The area will be sterilized and a local anesthetic will be injected to numb the skin. A needle containing anti-inflammatory medications, usually a steroid, will be inserted directly into your facet joint. Once it is removed, a sterile dressing is applied to the area.
Patients have had successful facet joint injections for years. You may notice some pain in your back or neck a few hours after the injection. Patients usually rest on the day of the procedure and resume normal activities the next day. Pain relief from the injection is usually felt by the second or third day.
Patients can have facet joint injections about three to six months apart, but in most cases, patients only need one or two treatments for pain relief.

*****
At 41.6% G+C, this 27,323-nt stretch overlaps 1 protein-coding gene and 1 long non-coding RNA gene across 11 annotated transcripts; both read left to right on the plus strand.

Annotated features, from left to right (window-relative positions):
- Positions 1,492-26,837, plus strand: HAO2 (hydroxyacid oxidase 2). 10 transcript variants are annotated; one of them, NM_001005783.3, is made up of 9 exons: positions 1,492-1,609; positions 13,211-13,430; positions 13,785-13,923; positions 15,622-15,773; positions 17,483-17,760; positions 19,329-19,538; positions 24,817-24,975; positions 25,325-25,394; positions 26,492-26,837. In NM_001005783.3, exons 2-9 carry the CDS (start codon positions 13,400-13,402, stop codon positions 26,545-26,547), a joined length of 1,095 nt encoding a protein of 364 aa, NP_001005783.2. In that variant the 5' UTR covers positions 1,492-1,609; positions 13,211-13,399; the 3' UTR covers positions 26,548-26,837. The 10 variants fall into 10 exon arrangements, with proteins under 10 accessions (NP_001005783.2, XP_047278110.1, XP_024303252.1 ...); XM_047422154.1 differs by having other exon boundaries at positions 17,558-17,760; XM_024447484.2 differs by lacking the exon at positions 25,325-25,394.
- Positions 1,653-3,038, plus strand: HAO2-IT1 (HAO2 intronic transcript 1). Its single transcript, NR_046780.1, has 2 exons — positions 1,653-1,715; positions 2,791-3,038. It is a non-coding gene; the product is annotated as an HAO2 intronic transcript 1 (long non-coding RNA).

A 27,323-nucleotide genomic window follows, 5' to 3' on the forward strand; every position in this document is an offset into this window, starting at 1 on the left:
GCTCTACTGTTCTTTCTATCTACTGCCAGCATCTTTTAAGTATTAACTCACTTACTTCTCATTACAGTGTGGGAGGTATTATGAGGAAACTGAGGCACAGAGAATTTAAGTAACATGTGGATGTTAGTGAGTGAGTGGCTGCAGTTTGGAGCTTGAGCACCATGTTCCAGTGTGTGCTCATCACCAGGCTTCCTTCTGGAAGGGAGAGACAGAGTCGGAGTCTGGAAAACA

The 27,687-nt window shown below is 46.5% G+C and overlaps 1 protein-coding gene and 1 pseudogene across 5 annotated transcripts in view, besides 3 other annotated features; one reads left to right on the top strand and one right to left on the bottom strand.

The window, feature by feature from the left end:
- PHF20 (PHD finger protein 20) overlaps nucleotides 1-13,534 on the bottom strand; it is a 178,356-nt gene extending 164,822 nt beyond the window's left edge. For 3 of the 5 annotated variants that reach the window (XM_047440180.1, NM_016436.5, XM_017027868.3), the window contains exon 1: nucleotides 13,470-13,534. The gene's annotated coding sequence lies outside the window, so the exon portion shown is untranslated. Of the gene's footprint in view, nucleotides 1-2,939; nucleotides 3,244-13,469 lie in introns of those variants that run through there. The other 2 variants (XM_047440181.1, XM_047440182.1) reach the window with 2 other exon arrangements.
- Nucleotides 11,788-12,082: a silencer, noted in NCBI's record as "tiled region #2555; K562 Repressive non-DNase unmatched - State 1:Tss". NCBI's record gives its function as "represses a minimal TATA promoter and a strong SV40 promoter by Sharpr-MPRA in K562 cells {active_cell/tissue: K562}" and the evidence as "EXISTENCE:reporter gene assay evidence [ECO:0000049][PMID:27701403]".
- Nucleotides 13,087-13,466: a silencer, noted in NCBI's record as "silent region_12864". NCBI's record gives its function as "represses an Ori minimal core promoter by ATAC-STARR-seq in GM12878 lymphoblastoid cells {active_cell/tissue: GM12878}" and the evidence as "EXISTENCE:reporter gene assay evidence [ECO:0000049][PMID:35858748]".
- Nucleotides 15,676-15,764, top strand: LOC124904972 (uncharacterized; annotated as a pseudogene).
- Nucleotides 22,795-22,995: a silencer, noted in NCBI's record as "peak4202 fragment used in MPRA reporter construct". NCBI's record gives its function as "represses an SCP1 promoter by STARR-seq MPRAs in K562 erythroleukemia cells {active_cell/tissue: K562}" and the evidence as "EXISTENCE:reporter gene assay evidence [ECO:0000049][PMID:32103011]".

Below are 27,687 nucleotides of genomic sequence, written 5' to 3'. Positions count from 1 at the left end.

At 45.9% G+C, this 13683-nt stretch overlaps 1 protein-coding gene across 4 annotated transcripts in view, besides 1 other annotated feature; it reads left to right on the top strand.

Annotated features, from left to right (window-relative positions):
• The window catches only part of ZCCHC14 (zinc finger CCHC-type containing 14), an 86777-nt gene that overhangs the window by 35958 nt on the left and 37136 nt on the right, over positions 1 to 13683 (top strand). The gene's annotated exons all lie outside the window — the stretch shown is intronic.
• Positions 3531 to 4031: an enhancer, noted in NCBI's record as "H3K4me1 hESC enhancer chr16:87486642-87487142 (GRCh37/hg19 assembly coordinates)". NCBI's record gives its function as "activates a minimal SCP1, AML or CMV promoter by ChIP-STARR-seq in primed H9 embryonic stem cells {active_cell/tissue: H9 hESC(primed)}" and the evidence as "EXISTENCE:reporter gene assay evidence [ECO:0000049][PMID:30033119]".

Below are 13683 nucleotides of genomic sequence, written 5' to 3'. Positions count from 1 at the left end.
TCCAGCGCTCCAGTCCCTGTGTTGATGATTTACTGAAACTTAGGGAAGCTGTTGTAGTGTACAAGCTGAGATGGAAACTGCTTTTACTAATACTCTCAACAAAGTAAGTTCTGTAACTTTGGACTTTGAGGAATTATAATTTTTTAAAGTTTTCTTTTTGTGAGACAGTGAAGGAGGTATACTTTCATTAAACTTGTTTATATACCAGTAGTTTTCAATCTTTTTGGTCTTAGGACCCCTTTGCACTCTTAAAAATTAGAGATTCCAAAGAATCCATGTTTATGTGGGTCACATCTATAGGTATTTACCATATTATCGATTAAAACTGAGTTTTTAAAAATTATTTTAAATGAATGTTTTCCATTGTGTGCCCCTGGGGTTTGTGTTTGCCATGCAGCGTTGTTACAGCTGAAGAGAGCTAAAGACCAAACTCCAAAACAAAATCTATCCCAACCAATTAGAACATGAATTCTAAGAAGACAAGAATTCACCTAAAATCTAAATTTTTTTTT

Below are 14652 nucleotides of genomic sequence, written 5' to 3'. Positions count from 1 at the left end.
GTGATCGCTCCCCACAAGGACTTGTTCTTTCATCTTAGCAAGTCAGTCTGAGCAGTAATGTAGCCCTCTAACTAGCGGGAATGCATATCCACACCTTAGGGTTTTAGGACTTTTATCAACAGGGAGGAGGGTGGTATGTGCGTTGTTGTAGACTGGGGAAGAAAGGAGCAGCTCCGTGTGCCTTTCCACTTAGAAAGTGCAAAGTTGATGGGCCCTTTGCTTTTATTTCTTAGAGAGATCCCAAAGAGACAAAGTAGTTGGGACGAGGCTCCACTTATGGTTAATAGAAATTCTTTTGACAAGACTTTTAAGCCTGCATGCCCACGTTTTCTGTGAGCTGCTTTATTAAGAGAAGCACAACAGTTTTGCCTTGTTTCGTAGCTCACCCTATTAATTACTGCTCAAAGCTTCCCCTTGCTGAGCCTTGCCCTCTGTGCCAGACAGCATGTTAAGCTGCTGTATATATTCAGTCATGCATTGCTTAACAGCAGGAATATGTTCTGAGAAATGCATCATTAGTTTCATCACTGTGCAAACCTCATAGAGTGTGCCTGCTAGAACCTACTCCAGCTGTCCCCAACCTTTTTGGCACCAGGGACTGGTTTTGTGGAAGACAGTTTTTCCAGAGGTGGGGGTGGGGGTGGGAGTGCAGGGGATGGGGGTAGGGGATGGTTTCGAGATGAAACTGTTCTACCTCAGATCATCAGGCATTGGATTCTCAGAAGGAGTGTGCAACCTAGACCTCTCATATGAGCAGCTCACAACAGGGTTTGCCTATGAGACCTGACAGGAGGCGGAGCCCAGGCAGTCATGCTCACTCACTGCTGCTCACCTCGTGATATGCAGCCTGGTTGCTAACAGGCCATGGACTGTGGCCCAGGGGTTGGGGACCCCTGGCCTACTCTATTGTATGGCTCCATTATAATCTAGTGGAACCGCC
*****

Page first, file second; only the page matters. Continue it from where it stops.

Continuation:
All medical procedures have risks, but the risks associated with facet joint injections are very low. You may have some pain at the injection site. Rarely, you may have a headache. Less common side effects include allergic reaction, nerve damage, bleeding and infection.